NEW ORLEANS — The Louisiana Restaurant Association estimates that one of every four restaurants won't survive the COVID-19 outbreak -- and they warn it could be worse in New Orleans.
One big name that shut down recently with the virus blamed was K-Paul's on Chartres Street in the French Quarter.
On Friday, Bellegarde Bakery in the Carrollton area announced its closure.
“The financial and emotional toll of COVID-19 has made it impossible to bake bread and mill flour,” owner Graison Gill wrote on Facebook. “We have been losing money since March 15, and there is simply no more left to lose.”
Greg Reggio had to shut down one of his restaurants, Semolina's, in Metairie. It was the same story: not enough customers to make it financially feasible to keep the doors open.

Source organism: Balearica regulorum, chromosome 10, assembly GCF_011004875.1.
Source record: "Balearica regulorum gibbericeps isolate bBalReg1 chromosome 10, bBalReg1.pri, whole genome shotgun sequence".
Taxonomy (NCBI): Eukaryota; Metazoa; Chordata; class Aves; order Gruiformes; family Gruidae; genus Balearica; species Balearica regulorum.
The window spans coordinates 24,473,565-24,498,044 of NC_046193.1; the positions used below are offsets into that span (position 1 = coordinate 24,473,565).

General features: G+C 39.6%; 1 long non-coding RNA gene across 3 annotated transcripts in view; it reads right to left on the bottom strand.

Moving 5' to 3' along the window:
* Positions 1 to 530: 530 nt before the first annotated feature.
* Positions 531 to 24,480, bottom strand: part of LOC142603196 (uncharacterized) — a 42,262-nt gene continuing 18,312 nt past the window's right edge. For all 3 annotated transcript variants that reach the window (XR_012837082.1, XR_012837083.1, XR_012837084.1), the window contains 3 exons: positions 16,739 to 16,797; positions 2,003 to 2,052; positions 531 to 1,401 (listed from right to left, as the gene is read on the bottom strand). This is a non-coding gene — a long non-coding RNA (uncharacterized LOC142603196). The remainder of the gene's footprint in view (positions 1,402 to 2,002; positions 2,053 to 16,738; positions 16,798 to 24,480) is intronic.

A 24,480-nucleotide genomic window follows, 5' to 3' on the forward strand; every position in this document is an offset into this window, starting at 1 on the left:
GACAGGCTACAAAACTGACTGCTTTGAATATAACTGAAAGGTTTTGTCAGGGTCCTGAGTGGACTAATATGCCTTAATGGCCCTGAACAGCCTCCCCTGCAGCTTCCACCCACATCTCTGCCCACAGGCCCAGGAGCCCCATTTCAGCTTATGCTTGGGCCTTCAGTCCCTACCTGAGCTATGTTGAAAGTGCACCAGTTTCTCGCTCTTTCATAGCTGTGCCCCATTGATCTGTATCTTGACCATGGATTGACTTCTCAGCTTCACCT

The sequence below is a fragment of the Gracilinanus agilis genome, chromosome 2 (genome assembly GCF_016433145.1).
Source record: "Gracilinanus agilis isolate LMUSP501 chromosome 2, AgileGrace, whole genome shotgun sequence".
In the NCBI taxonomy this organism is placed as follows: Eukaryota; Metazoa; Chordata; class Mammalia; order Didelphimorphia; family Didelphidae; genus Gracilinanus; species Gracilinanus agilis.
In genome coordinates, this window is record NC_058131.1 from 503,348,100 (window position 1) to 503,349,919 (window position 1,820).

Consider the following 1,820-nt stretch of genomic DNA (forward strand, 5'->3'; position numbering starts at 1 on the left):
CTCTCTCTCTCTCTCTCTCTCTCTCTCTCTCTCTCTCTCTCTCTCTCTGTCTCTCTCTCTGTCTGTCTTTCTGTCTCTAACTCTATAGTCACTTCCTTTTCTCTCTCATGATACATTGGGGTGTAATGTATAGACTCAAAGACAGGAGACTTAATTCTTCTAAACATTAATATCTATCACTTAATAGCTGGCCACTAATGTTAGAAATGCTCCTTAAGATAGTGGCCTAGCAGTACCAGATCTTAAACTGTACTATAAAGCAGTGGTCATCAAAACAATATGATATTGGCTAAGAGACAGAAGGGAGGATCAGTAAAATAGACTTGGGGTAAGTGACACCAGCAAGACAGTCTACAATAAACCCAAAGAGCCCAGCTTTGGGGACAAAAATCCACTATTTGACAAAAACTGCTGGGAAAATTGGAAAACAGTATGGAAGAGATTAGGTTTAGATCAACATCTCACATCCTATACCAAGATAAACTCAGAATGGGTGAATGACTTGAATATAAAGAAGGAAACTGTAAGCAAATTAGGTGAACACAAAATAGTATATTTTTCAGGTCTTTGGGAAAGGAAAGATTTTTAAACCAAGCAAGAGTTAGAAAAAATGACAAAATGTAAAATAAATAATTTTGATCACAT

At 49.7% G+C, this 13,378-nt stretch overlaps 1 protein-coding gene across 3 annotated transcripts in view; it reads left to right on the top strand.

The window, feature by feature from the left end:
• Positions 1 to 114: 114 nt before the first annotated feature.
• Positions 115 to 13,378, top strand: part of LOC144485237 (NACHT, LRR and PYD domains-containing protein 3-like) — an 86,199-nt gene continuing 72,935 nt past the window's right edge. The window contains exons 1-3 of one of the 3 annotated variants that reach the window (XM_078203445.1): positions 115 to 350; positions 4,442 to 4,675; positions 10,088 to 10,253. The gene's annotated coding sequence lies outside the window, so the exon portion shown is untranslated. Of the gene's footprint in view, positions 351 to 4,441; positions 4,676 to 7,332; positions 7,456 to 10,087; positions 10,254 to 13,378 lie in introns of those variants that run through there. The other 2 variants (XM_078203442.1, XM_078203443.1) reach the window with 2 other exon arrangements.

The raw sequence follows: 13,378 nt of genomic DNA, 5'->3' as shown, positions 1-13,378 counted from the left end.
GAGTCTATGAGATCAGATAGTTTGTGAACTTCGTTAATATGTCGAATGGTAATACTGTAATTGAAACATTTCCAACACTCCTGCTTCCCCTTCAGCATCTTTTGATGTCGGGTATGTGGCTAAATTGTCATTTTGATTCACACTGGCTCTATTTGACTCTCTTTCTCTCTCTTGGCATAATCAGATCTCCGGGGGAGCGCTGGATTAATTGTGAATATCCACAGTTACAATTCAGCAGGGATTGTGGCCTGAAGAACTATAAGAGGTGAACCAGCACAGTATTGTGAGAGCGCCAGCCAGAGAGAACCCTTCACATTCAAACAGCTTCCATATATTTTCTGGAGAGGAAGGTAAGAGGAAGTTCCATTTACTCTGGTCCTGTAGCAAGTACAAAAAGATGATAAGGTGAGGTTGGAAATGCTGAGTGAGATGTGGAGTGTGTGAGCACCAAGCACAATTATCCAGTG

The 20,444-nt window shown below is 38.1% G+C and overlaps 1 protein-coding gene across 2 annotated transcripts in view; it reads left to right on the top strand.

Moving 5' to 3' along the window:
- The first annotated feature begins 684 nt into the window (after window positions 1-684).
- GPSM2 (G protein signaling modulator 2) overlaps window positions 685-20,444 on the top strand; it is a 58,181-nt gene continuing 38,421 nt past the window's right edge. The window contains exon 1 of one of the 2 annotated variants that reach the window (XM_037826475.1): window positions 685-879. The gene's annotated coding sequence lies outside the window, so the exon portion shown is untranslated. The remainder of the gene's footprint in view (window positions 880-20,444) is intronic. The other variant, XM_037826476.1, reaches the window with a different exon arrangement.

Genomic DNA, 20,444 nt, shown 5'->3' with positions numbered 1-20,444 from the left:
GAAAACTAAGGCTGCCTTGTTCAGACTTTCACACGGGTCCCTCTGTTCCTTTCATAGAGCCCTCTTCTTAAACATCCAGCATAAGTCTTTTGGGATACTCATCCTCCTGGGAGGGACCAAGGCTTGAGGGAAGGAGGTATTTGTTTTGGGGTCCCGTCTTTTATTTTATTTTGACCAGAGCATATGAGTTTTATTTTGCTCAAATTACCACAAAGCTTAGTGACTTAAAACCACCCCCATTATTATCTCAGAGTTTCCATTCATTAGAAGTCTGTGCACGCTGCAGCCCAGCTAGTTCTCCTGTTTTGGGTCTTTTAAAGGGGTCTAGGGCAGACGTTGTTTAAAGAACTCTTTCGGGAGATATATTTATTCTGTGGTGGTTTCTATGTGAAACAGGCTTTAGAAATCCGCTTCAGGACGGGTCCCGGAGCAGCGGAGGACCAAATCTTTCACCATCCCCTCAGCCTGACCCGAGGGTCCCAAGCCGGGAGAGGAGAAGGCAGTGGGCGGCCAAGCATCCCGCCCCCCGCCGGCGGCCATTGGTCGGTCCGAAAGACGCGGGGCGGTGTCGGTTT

“Tumbleweeds if we had them in Louisiana would've been all over that parking lot,” he said. “There was nothing there driving it. It just got to the point where it didn't make sense.”
He still has Zea's, but said that with 312,000 people still out of work in Louisiana, many don't have disposable income to go out to eat right now.
Stan Harris, who heads up the Louisiana Restaurant Association, said restaurants contribute more than $1 billion a year in sales tax to state and local governments, not to mention the jobs they provide.
“There are real economic challenges that people don't typically think about when they're ordering a po-boy or when they're going out for a piece of fish or going to have a great steak,” Harris said. “They don't realize what an economic engine it is.”
Reggio said that even with to-go orders, sales still won't be enough for many restaurants.
“You don't have the bodies, you don't have the business,” he said. “You don't have the business, you got nothing.”